Stanford GSB | Mr. Airline Developer
GMAT 710 (planning a retake), GPA 3.48
Harvard | Mr. First Gen Consultant
GMAT 710, GPA 4.0 (First Class Honours)
Harvard | Mr. Big 4 Auditor
GMAT 740, GPA 3.55
Stanford GSB | Mr. JD Explorer
GRE 340, GPA 3.5
Columbia | Mr. Global Healthcare
GMAT 740, GPA 4.0
Georgetown McDonough | Mr. Automotive Project Manager
GMAT 680, GPA 3.5
NYU Stern | Mr. Honor Roll Student
GRE 320, GPA 3.1
Tuck | Mr. First Gen Student
GMAT 740, GPA 3.0
Stanford GSB | Ms. Healthtech Venture
GMAT 720, GPA 3.5
Chicago Booth | Mr. Bank AVP
GRE 322, GPA 3.22
UCLA Anderson | Ms. Apparel Entrepreneur
GMAT 690, GPA 3.2
MIT Sloan | Mr. AI & Robotics
GMAT 750, GPA 3.7
Tuck | Mr. Liberal Arts Military
GMAT 680, GPA 2.9
Stanford GSB | Mr. Social Entrepreneur
GRE 328, GPA 3.0
Wharton | Mr. Industry Switch
GMAT 760, GPA 3.95
Stanford GSB | Mr. Irish Consultant
GMAT 710, GPA 3.7
McCombs School of Business | Mr. Marine Executive Officer
GRE 322, GPA 3.28
Harvard | Ms. Developing Markets
GMAT 780, GPA 3.63
Harvard | Mr. Policy Player
GMAT 750, GPA 3.4
Wharton | Mr. Future Non-Profit
GMAT 720, GPA 8/10
Duke Fuqua | Mr. Tough Guy
GMAT 680, GPA 3.3
Harvard | Mr. CPPIB Strategy
GRE 329 (Q169 V160), GPA 3.6
Harvard | Mr. Defense Engineer
GMAT 730, GPA 3.6
Chicago Booth | Mr. Unilever To MBB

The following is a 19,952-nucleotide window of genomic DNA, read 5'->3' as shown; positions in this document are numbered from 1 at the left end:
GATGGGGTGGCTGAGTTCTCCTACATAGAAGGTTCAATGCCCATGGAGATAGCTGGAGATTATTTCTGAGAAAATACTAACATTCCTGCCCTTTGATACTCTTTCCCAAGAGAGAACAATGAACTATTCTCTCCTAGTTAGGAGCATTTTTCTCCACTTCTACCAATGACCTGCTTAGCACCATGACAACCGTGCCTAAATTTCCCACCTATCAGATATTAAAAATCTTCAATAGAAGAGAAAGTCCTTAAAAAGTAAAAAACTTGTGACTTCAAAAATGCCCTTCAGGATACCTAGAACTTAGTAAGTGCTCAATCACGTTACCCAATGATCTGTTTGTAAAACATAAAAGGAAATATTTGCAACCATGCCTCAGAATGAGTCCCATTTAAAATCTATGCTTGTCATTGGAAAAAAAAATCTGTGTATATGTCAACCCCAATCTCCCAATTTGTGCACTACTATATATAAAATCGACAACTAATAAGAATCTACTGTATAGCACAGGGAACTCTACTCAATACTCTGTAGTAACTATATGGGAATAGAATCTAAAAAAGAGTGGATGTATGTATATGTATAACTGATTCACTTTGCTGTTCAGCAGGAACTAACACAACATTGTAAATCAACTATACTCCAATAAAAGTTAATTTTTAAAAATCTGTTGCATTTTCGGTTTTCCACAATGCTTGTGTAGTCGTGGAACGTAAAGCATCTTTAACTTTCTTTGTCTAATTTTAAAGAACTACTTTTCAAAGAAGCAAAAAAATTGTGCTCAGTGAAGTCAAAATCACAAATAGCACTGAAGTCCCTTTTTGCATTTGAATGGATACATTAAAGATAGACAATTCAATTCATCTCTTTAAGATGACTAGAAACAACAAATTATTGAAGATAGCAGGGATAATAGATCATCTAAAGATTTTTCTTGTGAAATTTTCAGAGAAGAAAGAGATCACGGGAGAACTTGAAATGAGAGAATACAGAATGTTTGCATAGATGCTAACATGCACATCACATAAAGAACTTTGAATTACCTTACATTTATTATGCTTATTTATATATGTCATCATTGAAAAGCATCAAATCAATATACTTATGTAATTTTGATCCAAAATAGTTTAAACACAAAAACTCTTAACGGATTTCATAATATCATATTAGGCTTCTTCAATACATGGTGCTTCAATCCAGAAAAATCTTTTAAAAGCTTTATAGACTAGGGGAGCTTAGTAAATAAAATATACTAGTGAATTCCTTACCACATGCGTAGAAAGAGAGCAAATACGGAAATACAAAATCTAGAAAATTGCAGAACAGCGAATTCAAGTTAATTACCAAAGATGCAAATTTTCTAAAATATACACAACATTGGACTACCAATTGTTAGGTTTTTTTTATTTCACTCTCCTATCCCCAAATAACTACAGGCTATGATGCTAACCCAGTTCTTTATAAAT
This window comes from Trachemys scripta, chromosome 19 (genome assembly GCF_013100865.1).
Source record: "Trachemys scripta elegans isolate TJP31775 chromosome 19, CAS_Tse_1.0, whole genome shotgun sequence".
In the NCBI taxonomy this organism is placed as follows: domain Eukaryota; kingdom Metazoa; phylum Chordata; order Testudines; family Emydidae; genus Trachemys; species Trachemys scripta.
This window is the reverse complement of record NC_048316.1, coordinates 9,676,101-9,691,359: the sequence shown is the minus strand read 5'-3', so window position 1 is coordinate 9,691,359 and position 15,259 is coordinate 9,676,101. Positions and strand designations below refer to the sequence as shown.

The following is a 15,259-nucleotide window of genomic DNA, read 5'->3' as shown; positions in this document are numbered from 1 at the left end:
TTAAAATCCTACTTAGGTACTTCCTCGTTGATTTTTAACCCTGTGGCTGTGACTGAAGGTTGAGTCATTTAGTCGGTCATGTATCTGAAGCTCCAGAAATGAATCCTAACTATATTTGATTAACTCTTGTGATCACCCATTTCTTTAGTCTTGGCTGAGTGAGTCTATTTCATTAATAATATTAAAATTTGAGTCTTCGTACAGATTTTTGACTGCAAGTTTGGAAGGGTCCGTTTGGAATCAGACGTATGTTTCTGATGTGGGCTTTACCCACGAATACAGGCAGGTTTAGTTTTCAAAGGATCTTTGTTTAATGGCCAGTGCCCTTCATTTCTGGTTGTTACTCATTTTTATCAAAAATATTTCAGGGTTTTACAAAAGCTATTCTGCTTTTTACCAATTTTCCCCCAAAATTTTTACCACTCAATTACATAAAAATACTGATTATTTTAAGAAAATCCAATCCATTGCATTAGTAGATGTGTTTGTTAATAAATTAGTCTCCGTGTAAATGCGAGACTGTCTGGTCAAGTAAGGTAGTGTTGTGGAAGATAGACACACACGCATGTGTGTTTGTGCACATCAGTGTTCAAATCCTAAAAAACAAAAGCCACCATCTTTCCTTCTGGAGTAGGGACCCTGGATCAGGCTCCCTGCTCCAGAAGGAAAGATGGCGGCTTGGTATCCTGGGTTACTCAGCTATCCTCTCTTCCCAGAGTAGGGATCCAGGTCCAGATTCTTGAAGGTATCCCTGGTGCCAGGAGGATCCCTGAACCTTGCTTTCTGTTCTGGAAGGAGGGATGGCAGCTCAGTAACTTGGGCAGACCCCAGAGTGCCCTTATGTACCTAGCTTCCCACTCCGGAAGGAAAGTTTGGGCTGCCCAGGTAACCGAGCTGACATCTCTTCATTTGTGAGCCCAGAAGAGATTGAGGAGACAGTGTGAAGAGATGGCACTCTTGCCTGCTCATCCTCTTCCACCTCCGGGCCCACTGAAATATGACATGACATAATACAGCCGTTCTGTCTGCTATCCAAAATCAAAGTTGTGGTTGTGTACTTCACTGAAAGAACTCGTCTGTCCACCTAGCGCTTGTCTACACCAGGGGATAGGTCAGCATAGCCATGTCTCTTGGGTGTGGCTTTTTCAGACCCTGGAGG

GRE 308, GPA 3.8
Kellogg | Mr. Double Whammy
GMAT 730, GPA 7.1/10
Stanford GSB | Mr. Infantry Officer
GRE 320, GPA 3.7
McCombs School of Business | Mr. Ernst & Young
GMAT 600 (hopeful estimate), GPA 3.86

Handicapping Your Elite MBA Odds: Ms. Deloitte Consulting

Woman Drinking Coffee

Ms. Supply Chain

  • 780 GMAT (Q50, 47V)
  • 3.7 GPA
  • Undergraduate degree in engineering from a top 20 private university in the U.S.
  • Work experience includes two and one half years at a large manufacturing company where she completed a rotational program in engineering and operations and secured a full-time job as a project manager and the past two years at a small company in renewables as the primary purchaser, inventory analyst, and supplier quality associate
  • “Took this role to get one step closer to working in supply chain and/or production post-MBA”
  • Extracurricular involvement as a member of my college’s varsity softball team for four years (top 20 ranked division 1 program), scheduler and game day event manager for largest annual club softball recruiting tournament in the Midwest,
  • volunteer cook for local Church and shelter groups, planning and serving regular meals for 15 to 30 people
  • Goal: To obtain an MBA with a concentration in operations management to secure a role as an operations manager or consultant
  • 27-year-old white female

Odds of Success:

MIT: 50%+

Carnegie Mellon: 50%+

Northwestern: 50%+

Michigan: 50%+

Harvard: 40%

Wharton: 40%+

Sandy’s Analysis: Huh? You need to start hanging out with more snarky and self-promoting people than those good folks in operations or your buds on the softball team.

What we got here is a female engineer (a plus) from a top 20 liberal arts school (solid) with a 3.7 engineering degree (excellent), a 780 GMAT (super excellent), and an OK career with two clear parts, both of them solid:

One, “2.5 years at a large manufacturing company, rotational program in engineering and operations,” ending up as a project manager, which is rock solid; and

Two, your current role for the past two years at a small company in renewables . . .as the primary purchaser, inventory analyst, and supplier quality associate” (not sure what that means but it sounds like “Jane-of-all-trades” at a possibly innovative company.